The Clutter killings are symbolic of a class conflict, highlighting the discrepancy between the affluent, middle-class, predominantly white citizens of Holcomb and the underprivileged, working-class, mixed-race (in the case of Perry) killers. Theft is the only form of economic mobility that Perry and Dick have ever known, as neither of them have had a chance at a proper education or a solid career (Dick, we learn, could not afford to attend college, and Perry was forced to help his father earn their basic subsistence in Alaska). Economic insecurity is at the root of the murders on every level: it forms the initial motive for the break-in (to steal the contents of Herb Clutter’s safe), and later on causes Perry to feel ashamed, for “crawling on my belly to steal a child’s silver dollar” (240), a sentiment which is ultimately to blame for the fatal turn the robbery takes.
The theme of self- or ego-image is crucial to understanding the interpersonal dynamics of Perry and Dick, especially those that lead to the eventual murder spree. Both men, Perry especially, are highly image-conscious and attuned to how others perceive them. Towards the end of the book, we learn from Perry’s psychiatric evaluation that he is “overly sensitive to criticisms that others make of him, and cannot tolerate being made fun of. He is quick to sense slight or insult in things others say” (297). In some sense, the rivalry between Dick and Perry is a mutual struggle for self-recognition, with each wishing the other man would validate his own self-image (this may be fueled, as some critics have suggested, by homoerotic desire). Self-image represents, in a larger sense, social status and self-determination, neither of which is available to these men. For Perry, the botched robbery at the Clutters is a painful reminder of his own lack of means or social mobility, and his feelings of shame and self-loathing at this realization are ultimately at the root of his homicidal rampage.
Homoerotic desire is just below the surface of the relationship between Dick and Perry, between Perry and Willie-Jay, and, more implicitly, in the meta-textual relationship of Truman Capote to his two subjects. Whether or not these attractions were overtly acknowledged or even consciously realized by their subjects (Capote thought it was likely that both men had repressed these feelings), they are a palpable subtext of the narrative and serve several functions. On one level, they elucidate the relationship of Dick and Perry, adding a layer of intensity to their interactions that helps to explain why, for example, they might have become so frustrated at the Clutter home, or why so much of Perry’s self-image rests on Dick’s opinion of him. But the theme of homosexuality also functions as a larger symbol of, and premise for, Dick and Perry’s status as outsiders, social misfits for whom conventional society seems to have no place. At the time that In Cold Blood was penned, homosexuals were considered a threat to the social order, so much so that the F.B.I. kept official watch lists in order to monitor their activities. This unspoken element of their relationship heightens the intensity of their clash with conservative, small-town American life, and raises the stakes of the murder trial by a perceptible margin.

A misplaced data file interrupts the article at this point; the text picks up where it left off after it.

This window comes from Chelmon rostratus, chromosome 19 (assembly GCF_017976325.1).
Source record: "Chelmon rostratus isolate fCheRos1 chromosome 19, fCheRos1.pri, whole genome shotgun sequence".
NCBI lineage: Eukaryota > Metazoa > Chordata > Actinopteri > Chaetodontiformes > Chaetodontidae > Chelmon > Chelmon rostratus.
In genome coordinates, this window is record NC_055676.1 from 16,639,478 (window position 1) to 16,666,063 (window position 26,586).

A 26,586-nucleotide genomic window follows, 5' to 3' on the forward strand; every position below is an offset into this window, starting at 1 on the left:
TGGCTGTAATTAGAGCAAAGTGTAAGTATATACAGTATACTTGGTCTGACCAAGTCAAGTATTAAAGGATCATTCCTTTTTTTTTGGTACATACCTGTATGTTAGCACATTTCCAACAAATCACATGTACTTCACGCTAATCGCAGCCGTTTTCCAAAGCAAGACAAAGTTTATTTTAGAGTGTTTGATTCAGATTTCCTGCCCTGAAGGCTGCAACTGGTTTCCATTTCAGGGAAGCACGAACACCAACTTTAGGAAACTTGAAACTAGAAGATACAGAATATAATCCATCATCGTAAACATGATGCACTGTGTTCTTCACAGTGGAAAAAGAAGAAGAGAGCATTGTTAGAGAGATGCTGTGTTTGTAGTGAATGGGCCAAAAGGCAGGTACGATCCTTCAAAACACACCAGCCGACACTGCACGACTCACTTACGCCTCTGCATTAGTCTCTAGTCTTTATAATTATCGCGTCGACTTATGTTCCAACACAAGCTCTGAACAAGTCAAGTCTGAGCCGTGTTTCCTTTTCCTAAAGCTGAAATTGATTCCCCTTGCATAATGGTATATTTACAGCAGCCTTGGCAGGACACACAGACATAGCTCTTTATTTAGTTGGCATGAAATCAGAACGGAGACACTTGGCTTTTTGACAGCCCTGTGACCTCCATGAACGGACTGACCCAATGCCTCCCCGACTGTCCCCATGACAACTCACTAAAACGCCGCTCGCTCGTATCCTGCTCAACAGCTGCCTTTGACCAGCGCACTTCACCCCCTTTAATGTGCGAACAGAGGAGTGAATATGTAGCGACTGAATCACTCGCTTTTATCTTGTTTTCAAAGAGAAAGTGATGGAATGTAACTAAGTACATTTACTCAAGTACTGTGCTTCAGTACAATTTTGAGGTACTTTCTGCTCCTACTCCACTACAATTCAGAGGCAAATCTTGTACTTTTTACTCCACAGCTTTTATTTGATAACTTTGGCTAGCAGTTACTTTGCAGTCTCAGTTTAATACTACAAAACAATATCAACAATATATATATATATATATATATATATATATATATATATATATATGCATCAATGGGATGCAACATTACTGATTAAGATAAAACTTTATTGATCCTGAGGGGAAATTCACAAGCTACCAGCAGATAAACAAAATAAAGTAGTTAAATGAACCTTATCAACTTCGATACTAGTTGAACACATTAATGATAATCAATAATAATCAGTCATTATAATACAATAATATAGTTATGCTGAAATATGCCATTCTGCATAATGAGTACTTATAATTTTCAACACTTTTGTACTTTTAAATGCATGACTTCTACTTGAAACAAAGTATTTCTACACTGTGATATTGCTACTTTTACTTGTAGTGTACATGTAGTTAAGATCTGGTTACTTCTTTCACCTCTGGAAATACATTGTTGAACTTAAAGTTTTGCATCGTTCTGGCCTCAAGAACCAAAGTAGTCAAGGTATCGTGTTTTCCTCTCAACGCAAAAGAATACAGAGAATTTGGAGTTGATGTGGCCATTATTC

Perry and Dick’s criminal tendencies are revealed to have underlying medical causes (Perry suffers from paranoid schizophrenia, and Dick has brain damage from a concussion); the difficulty of the murder trial becomes, to what extent are they still accountable for their actions? In a larger sense, the book seems to grapple with the question of whether the same moral standards are applicable to all people, regardless of their upbringing and their life circumstances; or whether Perry and Dick are in some measure redeemed (at least morally, if not legally) by the fact of their mental illness, and the fact that their own lives have been so lacking.
In Cold Blood Questions and Answers
The Question and Answer section for In Cold Blood is a great
resource to ask questions, find answers, and discuss the novel.
In Cold Blood is considered an example of “New Journalism,” a genre that was pioneered in the 1960s and 70s by Capote as well as Tom Wolfe, Norman Mailer, Hunter S. Thompson, and Joan Didion, among others. (Capote, however, disliked...